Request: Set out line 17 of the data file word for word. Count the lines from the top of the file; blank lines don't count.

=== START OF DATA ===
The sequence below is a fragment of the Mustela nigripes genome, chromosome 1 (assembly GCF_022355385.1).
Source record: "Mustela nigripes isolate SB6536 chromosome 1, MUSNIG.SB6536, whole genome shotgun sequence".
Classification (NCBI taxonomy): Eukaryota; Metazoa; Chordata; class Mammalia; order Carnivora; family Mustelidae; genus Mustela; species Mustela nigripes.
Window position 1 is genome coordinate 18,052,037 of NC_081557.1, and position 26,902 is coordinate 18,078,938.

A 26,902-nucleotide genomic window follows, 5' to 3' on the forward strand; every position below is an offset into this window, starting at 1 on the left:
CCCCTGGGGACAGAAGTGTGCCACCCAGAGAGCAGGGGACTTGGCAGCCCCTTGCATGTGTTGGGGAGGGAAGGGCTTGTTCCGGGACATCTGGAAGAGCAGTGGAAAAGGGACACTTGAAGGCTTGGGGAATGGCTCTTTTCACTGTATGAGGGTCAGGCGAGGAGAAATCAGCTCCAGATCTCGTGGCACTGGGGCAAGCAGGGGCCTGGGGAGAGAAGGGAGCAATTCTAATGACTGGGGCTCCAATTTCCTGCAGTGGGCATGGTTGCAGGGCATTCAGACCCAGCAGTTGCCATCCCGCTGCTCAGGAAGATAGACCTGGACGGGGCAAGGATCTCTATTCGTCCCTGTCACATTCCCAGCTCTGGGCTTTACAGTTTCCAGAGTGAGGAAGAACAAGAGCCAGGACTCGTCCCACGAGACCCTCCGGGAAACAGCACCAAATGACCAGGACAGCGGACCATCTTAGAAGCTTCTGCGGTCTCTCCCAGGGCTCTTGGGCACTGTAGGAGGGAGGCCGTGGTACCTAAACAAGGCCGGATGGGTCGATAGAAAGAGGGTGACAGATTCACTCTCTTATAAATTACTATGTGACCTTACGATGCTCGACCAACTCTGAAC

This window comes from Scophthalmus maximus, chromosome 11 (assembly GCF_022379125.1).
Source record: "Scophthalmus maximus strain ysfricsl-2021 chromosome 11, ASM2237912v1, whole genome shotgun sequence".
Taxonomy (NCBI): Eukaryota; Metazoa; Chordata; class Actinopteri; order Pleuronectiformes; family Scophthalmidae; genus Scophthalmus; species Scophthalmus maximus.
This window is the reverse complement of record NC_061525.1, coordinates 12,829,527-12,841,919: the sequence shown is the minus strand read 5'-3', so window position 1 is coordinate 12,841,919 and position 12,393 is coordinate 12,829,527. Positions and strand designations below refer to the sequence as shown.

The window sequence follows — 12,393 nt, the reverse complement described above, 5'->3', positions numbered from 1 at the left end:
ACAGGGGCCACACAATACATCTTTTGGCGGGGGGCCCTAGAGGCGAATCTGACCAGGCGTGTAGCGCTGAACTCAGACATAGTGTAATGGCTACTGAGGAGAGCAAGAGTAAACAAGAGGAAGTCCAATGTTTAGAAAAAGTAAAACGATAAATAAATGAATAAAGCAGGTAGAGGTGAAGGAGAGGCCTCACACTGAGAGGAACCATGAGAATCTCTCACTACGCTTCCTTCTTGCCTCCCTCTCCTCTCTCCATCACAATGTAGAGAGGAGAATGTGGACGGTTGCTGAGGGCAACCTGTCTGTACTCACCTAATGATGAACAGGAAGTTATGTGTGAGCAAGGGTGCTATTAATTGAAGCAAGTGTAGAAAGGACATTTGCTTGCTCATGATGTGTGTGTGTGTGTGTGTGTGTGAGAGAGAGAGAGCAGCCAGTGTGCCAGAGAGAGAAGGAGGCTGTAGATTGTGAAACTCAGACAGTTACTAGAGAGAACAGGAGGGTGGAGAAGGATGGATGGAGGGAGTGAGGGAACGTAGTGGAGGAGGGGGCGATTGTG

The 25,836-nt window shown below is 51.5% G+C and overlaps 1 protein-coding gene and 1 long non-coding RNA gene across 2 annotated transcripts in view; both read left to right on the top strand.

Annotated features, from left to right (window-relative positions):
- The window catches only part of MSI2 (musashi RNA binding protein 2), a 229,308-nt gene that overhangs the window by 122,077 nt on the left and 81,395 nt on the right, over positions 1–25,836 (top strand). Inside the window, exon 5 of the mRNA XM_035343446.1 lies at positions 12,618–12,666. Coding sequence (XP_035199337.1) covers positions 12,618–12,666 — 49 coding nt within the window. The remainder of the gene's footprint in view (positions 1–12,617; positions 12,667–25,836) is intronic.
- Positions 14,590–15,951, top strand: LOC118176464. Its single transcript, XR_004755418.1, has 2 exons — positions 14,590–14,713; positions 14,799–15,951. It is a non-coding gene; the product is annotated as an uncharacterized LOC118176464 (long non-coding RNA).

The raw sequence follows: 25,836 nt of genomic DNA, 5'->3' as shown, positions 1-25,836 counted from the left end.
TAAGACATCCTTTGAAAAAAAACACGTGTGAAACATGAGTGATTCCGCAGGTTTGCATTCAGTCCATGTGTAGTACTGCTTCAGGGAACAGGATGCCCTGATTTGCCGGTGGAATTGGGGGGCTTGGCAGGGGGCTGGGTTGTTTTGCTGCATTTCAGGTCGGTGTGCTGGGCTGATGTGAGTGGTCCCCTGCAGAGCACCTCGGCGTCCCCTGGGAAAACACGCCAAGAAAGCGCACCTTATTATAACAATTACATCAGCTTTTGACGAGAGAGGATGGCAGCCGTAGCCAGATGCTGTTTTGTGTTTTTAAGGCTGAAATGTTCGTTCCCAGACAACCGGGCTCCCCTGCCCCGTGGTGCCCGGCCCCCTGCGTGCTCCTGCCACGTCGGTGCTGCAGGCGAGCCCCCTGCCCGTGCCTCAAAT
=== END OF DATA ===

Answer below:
The raw sequence follows: 25,836 nt of genomic DNA, 5'->3' as shown, positions 1-25,836 counted from the left end.